This post was written by Paul Sheives.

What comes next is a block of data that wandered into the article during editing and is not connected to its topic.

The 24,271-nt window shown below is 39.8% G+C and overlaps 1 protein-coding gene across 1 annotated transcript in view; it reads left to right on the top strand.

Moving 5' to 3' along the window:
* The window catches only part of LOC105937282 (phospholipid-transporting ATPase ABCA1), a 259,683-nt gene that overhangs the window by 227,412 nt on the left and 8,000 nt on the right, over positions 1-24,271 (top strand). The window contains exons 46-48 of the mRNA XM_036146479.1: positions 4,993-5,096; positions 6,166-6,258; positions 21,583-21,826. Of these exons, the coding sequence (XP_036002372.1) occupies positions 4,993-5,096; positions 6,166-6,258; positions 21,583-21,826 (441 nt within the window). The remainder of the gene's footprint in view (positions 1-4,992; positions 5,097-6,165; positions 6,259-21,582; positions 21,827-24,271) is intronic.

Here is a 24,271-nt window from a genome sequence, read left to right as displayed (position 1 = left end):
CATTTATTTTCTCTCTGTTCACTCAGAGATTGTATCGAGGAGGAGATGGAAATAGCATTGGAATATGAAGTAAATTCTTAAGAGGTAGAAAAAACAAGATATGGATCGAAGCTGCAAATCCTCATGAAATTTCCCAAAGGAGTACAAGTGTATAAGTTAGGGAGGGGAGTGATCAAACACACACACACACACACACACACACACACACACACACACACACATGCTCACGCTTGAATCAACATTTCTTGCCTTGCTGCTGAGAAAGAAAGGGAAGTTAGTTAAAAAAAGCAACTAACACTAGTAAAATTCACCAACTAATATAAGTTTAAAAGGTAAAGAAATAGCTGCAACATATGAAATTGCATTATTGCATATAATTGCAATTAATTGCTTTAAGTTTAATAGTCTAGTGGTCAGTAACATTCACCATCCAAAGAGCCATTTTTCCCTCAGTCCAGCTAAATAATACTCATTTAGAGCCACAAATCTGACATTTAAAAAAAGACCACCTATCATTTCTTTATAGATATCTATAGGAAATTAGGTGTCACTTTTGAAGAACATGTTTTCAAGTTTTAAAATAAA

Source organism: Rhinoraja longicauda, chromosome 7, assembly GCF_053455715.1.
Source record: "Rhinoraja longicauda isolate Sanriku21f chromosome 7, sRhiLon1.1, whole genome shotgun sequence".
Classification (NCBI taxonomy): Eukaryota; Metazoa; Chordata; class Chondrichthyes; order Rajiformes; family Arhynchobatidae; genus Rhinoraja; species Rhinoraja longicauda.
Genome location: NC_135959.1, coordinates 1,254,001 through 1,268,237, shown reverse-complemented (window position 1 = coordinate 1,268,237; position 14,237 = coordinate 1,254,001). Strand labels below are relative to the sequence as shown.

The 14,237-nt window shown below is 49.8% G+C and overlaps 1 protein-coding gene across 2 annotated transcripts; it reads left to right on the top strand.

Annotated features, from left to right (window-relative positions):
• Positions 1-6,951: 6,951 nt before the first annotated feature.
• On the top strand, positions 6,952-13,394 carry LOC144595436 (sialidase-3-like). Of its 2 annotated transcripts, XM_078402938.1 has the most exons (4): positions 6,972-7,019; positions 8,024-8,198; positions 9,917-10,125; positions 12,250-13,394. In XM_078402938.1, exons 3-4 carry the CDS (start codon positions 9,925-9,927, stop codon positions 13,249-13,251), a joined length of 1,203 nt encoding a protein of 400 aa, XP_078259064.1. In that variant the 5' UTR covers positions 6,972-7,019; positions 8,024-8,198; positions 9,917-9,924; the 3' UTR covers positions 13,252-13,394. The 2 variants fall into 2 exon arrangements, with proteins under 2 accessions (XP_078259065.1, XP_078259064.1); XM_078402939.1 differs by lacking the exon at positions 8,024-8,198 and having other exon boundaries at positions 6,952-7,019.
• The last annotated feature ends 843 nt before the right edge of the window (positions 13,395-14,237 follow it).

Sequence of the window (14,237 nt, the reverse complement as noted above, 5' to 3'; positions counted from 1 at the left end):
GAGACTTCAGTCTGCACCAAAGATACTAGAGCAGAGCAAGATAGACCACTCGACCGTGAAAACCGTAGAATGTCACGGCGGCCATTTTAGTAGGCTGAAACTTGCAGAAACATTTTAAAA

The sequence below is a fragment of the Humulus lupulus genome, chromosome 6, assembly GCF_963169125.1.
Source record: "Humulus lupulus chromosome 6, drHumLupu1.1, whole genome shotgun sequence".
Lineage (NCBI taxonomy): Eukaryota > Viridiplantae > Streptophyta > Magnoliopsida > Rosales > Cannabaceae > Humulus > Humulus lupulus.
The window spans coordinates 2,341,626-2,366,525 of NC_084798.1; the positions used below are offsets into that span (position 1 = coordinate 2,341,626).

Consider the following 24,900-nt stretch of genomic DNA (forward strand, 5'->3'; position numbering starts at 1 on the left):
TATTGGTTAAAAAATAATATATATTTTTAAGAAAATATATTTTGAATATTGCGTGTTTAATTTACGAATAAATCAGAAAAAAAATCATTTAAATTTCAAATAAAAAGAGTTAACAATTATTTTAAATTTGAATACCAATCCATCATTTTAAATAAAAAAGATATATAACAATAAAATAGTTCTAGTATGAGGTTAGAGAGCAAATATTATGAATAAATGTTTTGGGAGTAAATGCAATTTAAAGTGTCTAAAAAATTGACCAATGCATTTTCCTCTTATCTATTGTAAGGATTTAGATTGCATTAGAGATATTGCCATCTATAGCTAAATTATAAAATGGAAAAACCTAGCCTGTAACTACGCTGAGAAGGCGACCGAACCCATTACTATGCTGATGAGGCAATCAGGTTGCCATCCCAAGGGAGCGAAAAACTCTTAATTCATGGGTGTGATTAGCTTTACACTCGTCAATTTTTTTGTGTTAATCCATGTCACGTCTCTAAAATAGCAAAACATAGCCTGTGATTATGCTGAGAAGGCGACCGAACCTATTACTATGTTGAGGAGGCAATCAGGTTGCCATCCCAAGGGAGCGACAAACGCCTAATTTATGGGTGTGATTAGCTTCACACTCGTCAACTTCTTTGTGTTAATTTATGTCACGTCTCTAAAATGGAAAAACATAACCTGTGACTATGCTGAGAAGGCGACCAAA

The GAO recently issued a report entitled “Food and Drug Administration: Improved Monitoring and Development of Performance Measures Needed to Strengthen Oversight of Criminal and Misconduct Investigations,” at the request of Senate Finance Committee Ranking Republican Charles Grassley. The report focuses on FDA monitoring of the FDA’s Office of Criminal Investigations (OCI), which investigates individuals and companies external to FDA, and the Office of Internal Affairs (OIA), which investigates allegations of FDA employee misconduct. FDA has responded to the criticism in the report in a letter to Sen. Grassley, stating that an internal committee has recommended that the FDA and OCI “increase the appropriate use of misdemeanor prosecutions, which allows responsible corporate officials to be held accountable and is a valuable enforcement tool.” The statute giving FDA its authority is a strict liability statute, which means a company’s top executive can be found individually criminally responsible for a violation of FDA laws and regulations even though the executive did not participate in the violation, was not aware of the violation, and/or did not act with criminal intent or even negligence.